Building a connected communication strategy

Hot desk to boardroom

Bill Gates is quoted as having once said “I’m a great believer that any tool that enhances communication has profound effects in terms of how people can learn from each other.”

From a human resource point of view, Gates’ words hold real significance when thinking about ways to improve (and continuously re-evaluate) a business communication strategy so that it remains purposeful and gives a clear picture about where the company is headed in the short and long term. Ongoing research by Grammarly demonstrates that poor communication costs companies $16,455 annually, per employee. While communication is on the rise the effectiveness has declined highlighting that if companies want to unlock the full potential of their workforce they need to prioritise a connected communication strategy to support and achieve sustainable growth. 

We often speak to clients who are struggling to balance traditional communication methods with more modern approaches. They are juggling an array of communication styles in a hybrid work environment. It’s clear their process and protocol for “internal” communication requires a constant review of the approach to adapt across new workplaces, spaces and generations who are shaping the future of business, but often they’re not sure where to start.

Get the message right

Understanding your audience and ensuring you have a clear and concise message will go a long way in ensuring the communication lands. If you don’t communicate well people will fill any information gaps they perceive. And this could be different depending on the demographics and generational preferences within your unique organisation. In addition, an employee will have exposure to multiple internal channels of information that they need to make sense of.

The trick is to humanise your message as much as possible and in the context of the organisational goals and deliverables, especially where you are communicating or interpreting a high level of data or information.

Take the time to prepare and plan your message in advance. How clearly could you paint an exciting and compelling picture of your company right now to a group of newbies? Would your existing team say they clearly understand where the business is headed in the short and long term? Is there a well-defined plan that old and new employees are following every day to set themselves and the company up for future success? There is no right or wrong here but invest adequate time to get your message right.

Educate and give context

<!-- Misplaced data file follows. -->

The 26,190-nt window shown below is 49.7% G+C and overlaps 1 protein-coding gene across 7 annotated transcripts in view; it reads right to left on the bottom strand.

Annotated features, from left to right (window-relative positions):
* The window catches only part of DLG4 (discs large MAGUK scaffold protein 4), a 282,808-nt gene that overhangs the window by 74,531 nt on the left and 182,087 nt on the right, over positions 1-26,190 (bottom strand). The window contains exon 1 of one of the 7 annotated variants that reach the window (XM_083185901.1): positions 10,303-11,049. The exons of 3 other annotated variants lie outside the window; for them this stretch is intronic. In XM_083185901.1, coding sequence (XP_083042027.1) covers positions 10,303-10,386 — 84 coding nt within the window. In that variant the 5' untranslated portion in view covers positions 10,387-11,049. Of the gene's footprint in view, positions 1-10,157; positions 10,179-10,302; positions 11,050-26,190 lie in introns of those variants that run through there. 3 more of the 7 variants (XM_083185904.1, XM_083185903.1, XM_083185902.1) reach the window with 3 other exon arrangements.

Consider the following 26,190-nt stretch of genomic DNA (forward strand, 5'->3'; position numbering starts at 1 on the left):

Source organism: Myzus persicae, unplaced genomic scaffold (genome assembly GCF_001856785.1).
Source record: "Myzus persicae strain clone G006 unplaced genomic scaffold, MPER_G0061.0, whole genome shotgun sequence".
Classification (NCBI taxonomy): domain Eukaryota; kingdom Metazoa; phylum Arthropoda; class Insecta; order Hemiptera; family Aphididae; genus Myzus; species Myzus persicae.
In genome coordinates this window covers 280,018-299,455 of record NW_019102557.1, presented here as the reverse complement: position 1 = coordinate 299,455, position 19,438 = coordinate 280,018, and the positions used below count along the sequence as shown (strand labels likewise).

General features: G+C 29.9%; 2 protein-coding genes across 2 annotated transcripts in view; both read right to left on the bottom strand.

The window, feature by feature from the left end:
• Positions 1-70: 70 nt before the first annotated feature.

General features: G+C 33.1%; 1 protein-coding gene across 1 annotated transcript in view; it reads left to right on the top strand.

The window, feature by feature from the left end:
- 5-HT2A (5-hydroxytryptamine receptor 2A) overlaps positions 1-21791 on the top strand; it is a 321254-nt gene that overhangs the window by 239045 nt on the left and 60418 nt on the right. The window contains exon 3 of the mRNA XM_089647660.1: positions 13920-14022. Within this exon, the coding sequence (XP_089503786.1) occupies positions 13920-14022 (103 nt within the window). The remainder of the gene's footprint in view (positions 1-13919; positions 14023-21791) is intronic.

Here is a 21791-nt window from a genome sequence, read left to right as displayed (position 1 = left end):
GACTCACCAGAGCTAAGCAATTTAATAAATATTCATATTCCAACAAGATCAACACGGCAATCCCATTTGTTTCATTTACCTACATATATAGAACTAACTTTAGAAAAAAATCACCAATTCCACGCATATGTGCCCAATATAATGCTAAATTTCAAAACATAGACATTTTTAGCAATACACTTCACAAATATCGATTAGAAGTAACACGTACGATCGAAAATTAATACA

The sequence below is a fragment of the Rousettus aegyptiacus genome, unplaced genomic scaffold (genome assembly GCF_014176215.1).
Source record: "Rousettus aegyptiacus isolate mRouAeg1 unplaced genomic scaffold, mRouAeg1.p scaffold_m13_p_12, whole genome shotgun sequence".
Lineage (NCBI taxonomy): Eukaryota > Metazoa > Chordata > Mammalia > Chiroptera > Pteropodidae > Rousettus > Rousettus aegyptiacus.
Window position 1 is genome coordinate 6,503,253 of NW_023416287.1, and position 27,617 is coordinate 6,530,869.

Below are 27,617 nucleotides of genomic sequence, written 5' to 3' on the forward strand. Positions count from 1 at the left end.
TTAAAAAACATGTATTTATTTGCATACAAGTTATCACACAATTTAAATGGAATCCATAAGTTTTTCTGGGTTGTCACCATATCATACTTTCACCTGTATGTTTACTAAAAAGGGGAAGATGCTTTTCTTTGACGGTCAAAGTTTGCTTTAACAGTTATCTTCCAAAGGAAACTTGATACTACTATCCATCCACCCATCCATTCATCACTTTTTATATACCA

As a leader, your primary job while building a connected communication strategy that will resonate is facilitating critical thinking, educating and encouraging teams to find the right ideas and solutions for business problems.

Be willing to start quality conversations with all your employees, especially the more junior staff, on a regular and consistent basis to help foster an environment of collaboration. And it starts at the top. Successful CEOs know that their soft-skills and communication set the tone for the leadership team and the entire organisation and inspires others to follow suite.

Even though you are the leader, thanks to the social media and ‘sharing-economy’ age we now work in, multiple generations are comfortable with the idea of having casual and open conversations with their leaders and managers about how they are doing personally at work, problems they are experiencing or sharing ideas about changes they’d like to see happen in the company.

If there is merit in an idea or insight they’ve shared, then let them know and help them understand the best business case for making it happen. You may need to help them understand the timeframe, goals, tracking measures and the resources required to be put in place first.

Make communication everyone’s business

If you do commit to providing opportunities for idea sharing or holding regular meetings to set and review targets or mentoring younger staff, it is really, really important that you commit to this on a regular basis.

Practically speaking, connecting your teams through an enhanced, open communication strategy doesn’t always need to be done in person, one-on-one. Use technology to your advantage and embrace the tools you have at your disposal or that could enhance knowledge sharing and virtual connectivity. This can assist in bridging geographical distances and enable seamless communication, further strengthening the bonds of connected leadership.

So, what are you waiting for? It’s time to communicate and connect.

Talk to our Executive Search team to find the right type of leadership for your organisation.